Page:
It is not unusual for a school district to radically reduce a child’s services or even declassify the child upon entering kindergarden. For a child who has been receiving services as a preschooler, the parent can request a hearing and assert the right to pendency. The SRO in appeal number 01-023 stated that
[t]he pendency provisions apply even when a child is transitioning from preschool to a school-age program (Application of a Child with a Disability, Appeal No. 96-48; Application of a Child with a Disability, Appeal No. 00-037; Application of a Disability, Appeal No. 01-003). Pendency protects against a unilateral change in a child’s placement, such as a material alteration of a student’s educational program. It does not mean that a child must remain in a particular site or location (Application of the Board of Educ., Appeal No. 99-90), or at a particular grade level (Application of a Child with a Disability, Appeal No. 95-16). Pendency has the effect of an automatic injunction, which is imposed without regard to such factors as irreparable harm, likelihood of success on the merits, and a balancing of the hardships (Zvi D. v. Ambach, 694 F. 2d at 904 [2d Cir. 1982]; Drinker v. Colonial School District, 78 F. 3d 859 [3d Cir. 1996]).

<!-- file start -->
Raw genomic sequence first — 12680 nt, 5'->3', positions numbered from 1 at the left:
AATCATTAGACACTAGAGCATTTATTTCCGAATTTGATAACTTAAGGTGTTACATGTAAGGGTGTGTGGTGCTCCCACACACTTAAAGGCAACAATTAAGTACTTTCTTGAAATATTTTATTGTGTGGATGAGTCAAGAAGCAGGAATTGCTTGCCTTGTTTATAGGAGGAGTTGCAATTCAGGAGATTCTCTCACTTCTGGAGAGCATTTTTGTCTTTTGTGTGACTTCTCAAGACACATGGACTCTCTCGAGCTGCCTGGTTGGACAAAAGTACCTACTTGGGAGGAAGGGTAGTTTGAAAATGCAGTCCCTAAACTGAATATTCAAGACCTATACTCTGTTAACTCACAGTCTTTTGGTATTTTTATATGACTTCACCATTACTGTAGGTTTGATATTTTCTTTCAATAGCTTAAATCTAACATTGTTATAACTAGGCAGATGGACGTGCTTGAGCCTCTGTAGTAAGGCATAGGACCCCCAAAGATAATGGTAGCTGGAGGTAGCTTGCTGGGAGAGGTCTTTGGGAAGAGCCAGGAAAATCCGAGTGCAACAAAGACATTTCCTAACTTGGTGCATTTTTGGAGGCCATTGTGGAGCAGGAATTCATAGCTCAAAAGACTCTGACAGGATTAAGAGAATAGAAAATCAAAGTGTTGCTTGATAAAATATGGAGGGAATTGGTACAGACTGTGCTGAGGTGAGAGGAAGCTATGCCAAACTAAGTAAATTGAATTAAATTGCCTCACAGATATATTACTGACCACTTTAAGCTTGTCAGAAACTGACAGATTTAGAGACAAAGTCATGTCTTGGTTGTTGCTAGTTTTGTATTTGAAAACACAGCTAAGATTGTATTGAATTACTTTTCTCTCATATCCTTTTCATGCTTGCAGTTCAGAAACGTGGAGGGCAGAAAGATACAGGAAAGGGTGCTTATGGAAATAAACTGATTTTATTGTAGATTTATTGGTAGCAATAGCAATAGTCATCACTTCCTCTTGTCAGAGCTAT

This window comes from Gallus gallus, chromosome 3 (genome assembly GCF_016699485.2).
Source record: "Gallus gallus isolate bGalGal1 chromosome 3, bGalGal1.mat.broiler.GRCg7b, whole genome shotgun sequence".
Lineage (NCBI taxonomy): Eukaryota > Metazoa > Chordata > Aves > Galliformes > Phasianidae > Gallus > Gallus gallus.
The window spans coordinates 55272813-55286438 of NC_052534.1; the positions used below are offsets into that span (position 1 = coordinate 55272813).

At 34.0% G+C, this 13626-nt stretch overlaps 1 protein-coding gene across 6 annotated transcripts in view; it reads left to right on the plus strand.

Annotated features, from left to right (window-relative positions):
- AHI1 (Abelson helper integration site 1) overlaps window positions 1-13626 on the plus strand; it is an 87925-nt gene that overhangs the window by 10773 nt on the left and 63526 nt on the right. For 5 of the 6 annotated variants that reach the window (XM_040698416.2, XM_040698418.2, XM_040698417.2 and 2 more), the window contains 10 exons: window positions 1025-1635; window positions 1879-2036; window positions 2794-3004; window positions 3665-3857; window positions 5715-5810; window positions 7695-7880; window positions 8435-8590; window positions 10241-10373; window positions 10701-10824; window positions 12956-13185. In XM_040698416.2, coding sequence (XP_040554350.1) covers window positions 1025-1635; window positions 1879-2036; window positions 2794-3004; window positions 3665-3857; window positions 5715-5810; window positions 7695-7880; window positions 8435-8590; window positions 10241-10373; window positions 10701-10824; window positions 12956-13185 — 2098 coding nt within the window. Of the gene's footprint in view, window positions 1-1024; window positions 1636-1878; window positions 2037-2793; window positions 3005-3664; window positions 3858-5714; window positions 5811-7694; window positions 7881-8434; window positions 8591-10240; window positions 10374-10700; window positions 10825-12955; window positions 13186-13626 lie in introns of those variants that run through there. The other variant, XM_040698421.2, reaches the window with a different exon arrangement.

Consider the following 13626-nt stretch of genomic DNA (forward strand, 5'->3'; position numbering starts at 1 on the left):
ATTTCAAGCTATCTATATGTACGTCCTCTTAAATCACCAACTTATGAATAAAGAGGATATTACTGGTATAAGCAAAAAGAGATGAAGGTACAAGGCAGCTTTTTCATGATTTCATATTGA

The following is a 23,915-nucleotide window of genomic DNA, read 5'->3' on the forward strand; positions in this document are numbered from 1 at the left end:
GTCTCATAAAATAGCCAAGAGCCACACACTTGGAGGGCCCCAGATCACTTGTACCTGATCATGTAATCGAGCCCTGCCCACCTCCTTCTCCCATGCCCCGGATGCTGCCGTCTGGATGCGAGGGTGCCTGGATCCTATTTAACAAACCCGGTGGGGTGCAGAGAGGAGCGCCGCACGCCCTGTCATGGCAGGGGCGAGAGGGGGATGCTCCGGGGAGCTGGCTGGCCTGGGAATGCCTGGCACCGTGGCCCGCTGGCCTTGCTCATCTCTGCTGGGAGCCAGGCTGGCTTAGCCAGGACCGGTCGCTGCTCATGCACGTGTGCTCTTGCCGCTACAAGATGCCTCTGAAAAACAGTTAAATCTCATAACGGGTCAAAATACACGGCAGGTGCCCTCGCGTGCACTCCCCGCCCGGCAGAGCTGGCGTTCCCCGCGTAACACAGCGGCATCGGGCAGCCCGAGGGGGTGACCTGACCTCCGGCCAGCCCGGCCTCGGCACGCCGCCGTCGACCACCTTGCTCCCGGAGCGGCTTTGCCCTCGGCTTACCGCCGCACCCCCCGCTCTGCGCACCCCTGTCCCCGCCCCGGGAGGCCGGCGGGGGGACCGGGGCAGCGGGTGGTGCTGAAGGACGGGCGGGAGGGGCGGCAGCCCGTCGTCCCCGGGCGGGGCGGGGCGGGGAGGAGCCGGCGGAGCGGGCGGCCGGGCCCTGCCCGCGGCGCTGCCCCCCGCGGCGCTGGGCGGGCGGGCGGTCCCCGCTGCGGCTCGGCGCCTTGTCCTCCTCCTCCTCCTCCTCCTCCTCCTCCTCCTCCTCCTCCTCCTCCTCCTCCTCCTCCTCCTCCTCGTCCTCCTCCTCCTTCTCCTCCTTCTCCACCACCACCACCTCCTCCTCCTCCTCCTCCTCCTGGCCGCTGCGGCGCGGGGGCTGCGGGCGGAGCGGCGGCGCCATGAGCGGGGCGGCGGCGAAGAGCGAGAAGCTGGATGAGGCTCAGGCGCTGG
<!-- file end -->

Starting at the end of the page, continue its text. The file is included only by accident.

Note that this does not mean that the child must remain in the preschool program, but rather that the district is obligated to continue the program prescribed in the IEP in a school age environment. If the child is school age eligible, but not of compulsory school age, the child may be able to continue in the preschool environment if the program is certified for school age kids.